State Set’s Date to Execute Inmate Using Brand New Method

State Set's Date to Execute Inmate Using Brand New Method

( – In a historic move, Alabama Governor Kay Ivey has scheduled an execution date for Kenneth Eugene Smith, an inmate who, after surviving a botched lethal injection last year, has elected to face death via nitrogen hypoxia. This method, untried in any state thus far, will initiate a thirty-hour countdown to execution, starting at the stroke of midnight on January 25, 2024.

Governor Ivey relayed this decision in a letter addressed to John Hamm, Alabama Department of Corrections Commissioner. The prison has until 6 a.m. following the start time to complete the execution process. The Alabama Supreme Court sanctioned this procedure in a 6-2 ruling last week, following a request from Attorney General Steve Marshall for an execution warrant for Smith.

Smith was previously slated for execution on November 17, 2022. However, complications arose when medical professionals encountered difficulties in establishing the necessary intravenous connections for the lethal injection.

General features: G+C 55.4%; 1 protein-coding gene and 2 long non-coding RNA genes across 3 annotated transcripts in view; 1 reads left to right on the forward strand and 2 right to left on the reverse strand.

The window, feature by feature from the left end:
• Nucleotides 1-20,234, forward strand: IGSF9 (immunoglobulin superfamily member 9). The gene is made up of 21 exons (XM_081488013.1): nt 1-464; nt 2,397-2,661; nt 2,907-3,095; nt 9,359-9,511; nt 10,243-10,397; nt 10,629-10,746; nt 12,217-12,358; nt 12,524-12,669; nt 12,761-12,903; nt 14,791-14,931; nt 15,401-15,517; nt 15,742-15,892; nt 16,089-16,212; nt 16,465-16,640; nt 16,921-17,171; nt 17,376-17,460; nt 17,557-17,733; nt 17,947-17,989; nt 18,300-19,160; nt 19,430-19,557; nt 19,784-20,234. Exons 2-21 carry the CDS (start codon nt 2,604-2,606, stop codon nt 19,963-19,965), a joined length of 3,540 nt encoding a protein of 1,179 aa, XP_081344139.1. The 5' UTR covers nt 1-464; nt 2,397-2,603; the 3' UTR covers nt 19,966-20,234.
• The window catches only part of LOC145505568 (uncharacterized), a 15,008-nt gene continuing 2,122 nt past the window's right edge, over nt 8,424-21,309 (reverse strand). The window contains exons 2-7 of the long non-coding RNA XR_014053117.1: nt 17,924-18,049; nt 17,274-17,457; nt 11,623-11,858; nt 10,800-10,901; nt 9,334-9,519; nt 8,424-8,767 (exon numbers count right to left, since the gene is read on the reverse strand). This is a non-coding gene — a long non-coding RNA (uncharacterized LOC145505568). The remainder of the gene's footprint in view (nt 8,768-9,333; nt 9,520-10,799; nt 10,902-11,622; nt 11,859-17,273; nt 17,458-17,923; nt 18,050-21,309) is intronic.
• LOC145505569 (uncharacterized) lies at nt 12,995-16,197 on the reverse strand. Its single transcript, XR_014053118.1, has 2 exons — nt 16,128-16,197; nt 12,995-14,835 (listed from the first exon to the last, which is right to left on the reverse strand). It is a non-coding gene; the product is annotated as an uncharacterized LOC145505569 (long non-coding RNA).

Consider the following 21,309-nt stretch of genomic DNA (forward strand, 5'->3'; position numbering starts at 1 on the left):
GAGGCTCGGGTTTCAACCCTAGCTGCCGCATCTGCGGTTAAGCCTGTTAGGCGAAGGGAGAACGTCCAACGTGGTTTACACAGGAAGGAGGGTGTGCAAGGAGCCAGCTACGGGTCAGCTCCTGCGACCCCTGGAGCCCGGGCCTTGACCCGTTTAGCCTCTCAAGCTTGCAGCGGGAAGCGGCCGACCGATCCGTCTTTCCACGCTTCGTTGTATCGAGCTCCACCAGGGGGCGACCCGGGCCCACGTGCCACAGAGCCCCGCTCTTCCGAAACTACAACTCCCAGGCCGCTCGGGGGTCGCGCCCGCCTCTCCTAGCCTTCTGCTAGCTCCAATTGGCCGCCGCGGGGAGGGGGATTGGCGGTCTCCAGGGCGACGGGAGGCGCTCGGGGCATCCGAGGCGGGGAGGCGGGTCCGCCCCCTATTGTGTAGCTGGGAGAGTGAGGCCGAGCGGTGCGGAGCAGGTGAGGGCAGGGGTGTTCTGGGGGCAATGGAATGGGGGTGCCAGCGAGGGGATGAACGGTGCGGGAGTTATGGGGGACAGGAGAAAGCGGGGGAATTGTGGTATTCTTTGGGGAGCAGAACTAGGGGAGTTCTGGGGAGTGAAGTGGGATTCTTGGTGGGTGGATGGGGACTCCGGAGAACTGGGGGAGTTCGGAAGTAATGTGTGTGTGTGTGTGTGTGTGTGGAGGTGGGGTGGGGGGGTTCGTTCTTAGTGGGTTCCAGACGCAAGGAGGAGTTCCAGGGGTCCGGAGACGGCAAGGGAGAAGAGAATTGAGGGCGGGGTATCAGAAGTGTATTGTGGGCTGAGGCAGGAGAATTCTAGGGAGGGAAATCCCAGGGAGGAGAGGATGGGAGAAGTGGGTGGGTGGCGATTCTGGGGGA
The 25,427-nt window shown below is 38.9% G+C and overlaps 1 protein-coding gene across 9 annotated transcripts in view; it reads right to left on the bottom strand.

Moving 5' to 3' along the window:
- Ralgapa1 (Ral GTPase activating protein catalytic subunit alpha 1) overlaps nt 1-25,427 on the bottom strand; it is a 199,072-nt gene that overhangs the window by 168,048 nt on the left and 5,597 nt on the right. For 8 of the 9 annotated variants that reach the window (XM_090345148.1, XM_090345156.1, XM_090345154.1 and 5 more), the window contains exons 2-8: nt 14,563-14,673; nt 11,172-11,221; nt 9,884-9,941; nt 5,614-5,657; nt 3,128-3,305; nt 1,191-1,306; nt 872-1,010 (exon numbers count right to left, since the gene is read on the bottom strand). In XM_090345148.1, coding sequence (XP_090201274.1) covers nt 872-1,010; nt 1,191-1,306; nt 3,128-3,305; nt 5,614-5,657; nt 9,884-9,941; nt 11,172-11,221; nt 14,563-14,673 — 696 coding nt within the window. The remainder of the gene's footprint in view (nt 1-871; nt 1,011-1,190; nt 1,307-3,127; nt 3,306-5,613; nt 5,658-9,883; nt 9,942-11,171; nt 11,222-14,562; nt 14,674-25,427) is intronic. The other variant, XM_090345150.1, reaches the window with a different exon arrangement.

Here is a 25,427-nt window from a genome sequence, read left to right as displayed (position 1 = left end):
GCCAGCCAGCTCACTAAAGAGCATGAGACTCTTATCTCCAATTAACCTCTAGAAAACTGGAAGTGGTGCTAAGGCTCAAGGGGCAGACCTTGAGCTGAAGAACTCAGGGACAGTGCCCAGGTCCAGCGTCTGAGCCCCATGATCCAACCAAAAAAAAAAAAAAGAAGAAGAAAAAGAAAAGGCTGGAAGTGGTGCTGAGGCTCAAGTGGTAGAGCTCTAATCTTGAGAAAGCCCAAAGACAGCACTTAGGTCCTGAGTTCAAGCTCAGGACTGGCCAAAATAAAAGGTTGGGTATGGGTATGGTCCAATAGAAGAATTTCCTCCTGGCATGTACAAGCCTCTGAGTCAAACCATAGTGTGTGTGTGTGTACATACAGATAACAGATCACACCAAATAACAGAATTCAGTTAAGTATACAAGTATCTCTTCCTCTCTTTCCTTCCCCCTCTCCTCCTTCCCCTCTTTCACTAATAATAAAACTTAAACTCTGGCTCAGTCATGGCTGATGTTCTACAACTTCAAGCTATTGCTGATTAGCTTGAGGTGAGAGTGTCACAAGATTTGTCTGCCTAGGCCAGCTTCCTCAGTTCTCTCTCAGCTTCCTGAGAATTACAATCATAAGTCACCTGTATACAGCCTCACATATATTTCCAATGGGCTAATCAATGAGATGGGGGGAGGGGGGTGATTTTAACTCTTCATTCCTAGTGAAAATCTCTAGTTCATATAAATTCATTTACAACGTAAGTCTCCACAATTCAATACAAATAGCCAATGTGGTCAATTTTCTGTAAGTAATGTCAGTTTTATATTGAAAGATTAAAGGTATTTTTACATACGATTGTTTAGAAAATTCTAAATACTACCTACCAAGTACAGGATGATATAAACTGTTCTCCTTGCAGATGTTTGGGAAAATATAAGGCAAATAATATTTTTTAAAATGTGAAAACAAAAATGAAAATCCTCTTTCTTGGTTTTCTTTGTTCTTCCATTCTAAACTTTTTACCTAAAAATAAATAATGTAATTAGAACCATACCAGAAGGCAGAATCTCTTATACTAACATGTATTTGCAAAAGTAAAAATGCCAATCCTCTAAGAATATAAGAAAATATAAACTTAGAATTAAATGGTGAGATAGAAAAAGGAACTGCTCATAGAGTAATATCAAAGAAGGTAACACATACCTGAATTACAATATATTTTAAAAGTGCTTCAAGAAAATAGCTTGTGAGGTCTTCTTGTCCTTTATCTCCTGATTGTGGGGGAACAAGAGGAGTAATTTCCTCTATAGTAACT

The impending execution will serve as a precedent, marking the first instance of nitrogen hypoxia being used in the United States. Oklahoma and Mississippi are the only states permitted to use nitrogen gas for execution but have yet to utilize this method.

The proposed technique will necessitate the inmate being deprived of oxygen, compelling him to breathe solely nitrogen. Proponents argue that the method is painless, while detractors liken it to human experimentation. Smith’s legal team has objected to this method, labeling it “experimental” in a September court filing.

Smith received his death sentence following his involvement in the 1988 contract killing of Elizabeth Sennett. Her husband, a pastor seeking a way out of his debts through her life insurance, orchestrated the murder. The pastor, Rev. Charles Sennett, was also embroiled in an extramarital affair.

In the words of Attorney General Marshall, Sennett plotted his wife’s murder as a “cowardly” attempt to evade his financial obligations and marital responsibilities. Smith and his accomplice, John Parker, received a payment of $1,000 to fulfill the nefarious plan, which culminated in the brutal and fatal assault of Elizabeth Sennett. Parker was executed in 2010.

In her closing remarks to Commissioner Hamm, Governor Ivey asserted that she retains the power to issue a reprieve or commutation before the execution. However, she has “no plans to grant clemency in this case.”

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